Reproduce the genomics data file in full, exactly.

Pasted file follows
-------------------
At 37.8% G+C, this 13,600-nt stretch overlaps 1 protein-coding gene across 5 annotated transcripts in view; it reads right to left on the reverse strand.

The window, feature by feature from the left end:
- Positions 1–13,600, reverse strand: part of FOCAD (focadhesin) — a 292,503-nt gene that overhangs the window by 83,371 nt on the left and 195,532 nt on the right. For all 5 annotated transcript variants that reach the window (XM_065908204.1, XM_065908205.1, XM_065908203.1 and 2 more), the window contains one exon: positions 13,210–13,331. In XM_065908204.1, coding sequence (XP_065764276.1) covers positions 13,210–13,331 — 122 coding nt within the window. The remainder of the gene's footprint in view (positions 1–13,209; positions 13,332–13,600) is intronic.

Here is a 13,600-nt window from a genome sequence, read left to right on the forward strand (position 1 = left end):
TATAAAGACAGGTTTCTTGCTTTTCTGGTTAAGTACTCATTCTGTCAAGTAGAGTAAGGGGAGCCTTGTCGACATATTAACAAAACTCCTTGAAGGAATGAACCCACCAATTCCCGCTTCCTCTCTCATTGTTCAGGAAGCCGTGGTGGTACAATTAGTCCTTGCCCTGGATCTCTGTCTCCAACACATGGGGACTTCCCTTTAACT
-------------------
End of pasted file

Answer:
At 37.8% G+C, this 13,600-nt stretch overlaps 1 protein-coding gene across 5 annotated transcripts in view; it reads right to left on the reverse strand.

The window, feature by feature from the left end:
- Positions 1–13,600, reverse strand: part of FOCAD (focadhesin) — a 292,503-nt gene that overhangs the window by 83,371 nt on the left and 195,532 nt on the right. For all 5 annotated transcript variants that reach the window (XM_065908204.1, XM_065908205.1, XM_065908203.1 and 2 more), the window contains one exon: positions 13,210–13,331. In XM_065908204.1, coding sequence (XP_065764276.1) covers positions 13,210–13,331 — 122 coding nt within the window. The remainder of the gene's footprint in view (positions 1–13,209; positions 13,332–13,600) is intronic.

Here is a 13,600-nt window from a genome sequence, read left to right on the forward strand (position 1 = left end):
TATAAAGACAGGTTTCTTGCTTTTCTGGTTAAGTACTCATTCTGTCAAGTAGAGTAAGGGGAGCCTTGTCGACATATTAACAAAACTCCTTGAAGGAATGAACCCACCAATTCCCGCTTCCTCTCTCATTGTTCAGGAAGCCGTGGTGGTACAATTAGTCCTTGCCCTGGATCTCTGTCTCCAACACATGGGGACTTCCCTTTAACT